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A sub-category of the Jidaigeki genre (Period Drama genre) (although in modern times the genre also crosses with Gendai-geki (modern drama) and Anime), the Chanbara film began as dramatic pieces focusing on the lives of the samurai in feudal Japan until post-World War II when the genre become more action-based, with darker and more violent characters. Chanbara films were constantly made into the early 1970s, but by then, overexposure on television, the aging of the big stars of the genre, and the continued decline of the mainstream Japanese film industry put a halt to most of the production of this genre until the 1980's, when the anime genre rose in popularity and opened a new media for the Chanbara genre to enter.
While a Chanbara film must have a samurai focus, the story or premise of the narrative may differ depending on the period it is set; for instance the Sengoku era (1478-1603) saw Japan torn by civil war as daimyo warlords fought for control of land. In the Tokugawa era (1603-1868), peace from civil war meant there were no wars for the samurai to fight and some samurai became ronin and struggled to survive. In the Meiji era (1868-1912), a decline of the hereditary existence of the samurai and the rise of westernization is a major narrative point.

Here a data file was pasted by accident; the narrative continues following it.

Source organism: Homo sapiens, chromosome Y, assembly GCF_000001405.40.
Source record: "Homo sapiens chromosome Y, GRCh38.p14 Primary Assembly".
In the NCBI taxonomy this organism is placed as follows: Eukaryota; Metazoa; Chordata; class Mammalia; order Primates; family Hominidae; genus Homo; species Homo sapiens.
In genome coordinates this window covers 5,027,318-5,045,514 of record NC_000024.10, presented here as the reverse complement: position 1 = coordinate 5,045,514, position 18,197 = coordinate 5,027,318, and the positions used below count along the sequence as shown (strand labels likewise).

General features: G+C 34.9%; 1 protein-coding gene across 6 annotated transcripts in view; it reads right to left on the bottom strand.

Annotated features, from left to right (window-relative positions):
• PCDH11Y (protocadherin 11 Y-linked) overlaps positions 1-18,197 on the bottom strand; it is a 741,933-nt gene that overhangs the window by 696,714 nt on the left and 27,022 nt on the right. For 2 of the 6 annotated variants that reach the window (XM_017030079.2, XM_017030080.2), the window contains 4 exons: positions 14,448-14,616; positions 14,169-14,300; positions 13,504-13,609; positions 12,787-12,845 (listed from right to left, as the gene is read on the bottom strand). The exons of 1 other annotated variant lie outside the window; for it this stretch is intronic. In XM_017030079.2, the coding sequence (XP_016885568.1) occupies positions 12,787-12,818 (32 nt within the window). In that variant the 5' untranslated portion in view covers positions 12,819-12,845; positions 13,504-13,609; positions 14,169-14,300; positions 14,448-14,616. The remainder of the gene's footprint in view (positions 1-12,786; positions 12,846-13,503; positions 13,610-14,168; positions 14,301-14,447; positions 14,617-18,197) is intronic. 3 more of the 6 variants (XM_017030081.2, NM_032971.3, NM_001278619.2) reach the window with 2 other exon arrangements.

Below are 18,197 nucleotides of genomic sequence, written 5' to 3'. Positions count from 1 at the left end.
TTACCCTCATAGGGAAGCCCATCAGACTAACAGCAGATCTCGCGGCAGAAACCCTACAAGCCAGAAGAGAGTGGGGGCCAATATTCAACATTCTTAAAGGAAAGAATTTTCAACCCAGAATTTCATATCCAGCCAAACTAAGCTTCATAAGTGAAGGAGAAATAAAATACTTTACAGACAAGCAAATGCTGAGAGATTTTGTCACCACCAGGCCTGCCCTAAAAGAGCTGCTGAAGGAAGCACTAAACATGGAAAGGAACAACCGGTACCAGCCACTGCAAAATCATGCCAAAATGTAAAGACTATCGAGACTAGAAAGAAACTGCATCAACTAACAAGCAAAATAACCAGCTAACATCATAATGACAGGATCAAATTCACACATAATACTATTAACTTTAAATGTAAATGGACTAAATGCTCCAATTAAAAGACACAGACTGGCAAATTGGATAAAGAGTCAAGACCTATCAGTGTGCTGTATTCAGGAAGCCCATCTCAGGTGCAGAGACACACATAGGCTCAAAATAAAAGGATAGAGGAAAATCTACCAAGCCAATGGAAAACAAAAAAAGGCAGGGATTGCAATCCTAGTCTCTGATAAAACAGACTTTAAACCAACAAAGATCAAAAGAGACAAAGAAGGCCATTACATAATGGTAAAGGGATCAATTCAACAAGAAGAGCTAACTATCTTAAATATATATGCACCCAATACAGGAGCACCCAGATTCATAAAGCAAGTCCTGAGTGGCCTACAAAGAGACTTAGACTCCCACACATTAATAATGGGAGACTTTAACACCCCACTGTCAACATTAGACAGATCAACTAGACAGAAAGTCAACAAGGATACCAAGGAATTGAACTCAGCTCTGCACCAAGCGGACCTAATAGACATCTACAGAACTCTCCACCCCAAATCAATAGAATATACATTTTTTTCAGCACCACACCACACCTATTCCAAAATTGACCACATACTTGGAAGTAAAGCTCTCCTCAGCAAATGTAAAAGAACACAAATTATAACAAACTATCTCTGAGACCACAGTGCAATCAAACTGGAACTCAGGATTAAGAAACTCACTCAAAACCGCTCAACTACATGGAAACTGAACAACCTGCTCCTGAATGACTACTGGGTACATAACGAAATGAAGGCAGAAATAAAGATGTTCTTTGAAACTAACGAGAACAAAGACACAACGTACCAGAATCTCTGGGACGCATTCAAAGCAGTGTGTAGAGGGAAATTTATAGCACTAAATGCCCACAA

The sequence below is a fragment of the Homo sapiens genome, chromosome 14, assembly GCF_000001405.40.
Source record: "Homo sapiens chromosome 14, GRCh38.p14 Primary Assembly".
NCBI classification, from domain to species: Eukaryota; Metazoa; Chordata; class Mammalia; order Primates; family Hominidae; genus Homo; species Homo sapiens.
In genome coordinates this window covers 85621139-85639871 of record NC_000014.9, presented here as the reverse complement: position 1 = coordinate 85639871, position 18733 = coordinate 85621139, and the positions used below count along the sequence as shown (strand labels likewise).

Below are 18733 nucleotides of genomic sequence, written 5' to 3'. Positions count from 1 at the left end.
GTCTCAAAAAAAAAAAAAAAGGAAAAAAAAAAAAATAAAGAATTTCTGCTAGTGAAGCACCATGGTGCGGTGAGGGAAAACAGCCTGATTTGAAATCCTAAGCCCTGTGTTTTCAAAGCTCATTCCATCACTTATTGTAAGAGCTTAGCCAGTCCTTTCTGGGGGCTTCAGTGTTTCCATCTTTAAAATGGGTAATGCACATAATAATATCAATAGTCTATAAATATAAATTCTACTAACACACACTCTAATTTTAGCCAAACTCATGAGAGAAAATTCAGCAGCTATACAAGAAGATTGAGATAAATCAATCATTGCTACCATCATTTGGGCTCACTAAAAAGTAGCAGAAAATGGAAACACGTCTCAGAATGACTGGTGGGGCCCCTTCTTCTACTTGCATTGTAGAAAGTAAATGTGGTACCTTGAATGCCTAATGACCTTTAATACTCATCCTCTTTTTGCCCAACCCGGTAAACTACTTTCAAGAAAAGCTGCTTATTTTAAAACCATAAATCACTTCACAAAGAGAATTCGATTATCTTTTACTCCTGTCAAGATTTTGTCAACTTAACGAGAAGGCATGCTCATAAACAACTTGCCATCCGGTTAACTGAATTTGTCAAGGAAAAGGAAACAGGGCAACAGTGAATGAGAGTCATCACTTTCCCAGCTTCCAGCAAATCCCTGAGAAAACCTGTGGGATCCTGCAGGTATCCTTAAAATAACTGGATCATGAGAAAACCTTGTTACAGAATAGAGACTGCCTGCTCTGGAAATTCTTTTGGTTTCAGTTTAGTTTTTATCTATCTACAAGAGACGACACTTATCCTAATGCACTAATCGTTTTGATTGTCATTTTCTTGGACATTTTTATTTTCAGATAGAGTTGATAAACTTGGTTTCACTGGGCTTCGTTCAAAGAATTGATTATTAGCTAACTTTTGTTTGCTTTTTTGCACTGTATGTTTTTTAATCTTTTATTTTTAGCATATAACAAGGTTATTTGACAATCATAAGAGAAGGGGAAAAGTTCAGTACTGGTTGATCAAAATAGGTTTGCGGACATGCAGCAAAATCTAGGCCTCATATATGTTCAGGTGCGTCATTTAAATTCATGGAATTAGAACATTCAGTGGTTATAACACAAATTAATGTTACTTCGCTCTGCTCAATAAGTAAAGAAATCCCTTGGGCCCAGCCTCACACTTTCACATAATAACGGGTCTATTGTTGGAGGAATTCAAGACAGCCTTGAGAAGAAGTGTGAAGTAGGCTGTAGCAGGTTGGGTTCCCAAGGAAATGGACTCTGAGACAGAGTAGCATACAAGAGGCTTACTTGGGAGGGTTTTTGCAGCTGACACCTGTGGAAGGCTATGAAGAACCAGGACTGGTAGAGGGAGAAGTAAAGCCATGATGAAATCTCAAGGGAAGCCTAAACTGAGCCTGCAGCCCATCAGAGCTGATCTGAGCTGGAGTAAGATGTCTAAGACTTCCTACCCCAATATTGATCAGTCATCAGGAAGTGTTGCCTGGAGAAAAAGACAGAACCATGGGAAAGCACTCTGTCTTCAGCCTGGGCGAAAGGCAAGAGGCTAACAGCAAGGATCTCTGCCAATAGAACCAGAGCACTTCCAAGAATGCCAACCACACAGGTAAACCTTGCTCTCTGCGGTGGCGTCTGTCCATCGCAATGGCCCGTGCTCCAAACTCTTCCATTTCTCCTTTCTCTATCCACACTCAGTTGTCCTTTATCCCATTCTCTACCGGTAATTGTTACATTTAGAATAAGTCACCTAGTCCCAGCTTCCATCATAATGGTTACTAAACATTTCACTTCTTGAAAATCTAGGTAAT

A recurring conflict in Chanbara films is that the ideal samurai encounters a situation that puts their concept of "ninjo" (conscience; feeling that tells you what is right and wrong) and "giri" (duty; obligation and loyalty to their lord, clan and family above themselves) into conflict with each other. Often times the samurai would be put into a situation where they would question the morality of their actions and are torn between duty and conscience.
- The term "chanbara" (or chambara) arose as an onomatopoeia describing the sound of swords clashing.
- The Chanbara genre is considered the Japanese equivalent of the Cowboy and Swashbuckler (Pirate) genres in the west.
- Some of the more famous Chanbara films include: 47 Ronin, Seven Samurai, The Last Samurai, and The Hidden Fortress. Some of the more famous characters from the genre include Musashi Miyamoto, Yojimbo, Sanjuro, Zatoichi, and Rurouni Kenshin.
- Violence in the genre is generally considerably stylized, sometimes to such a degree that sword cuts cause geysers of blood from wounds. Dismemberment and decapitations are common.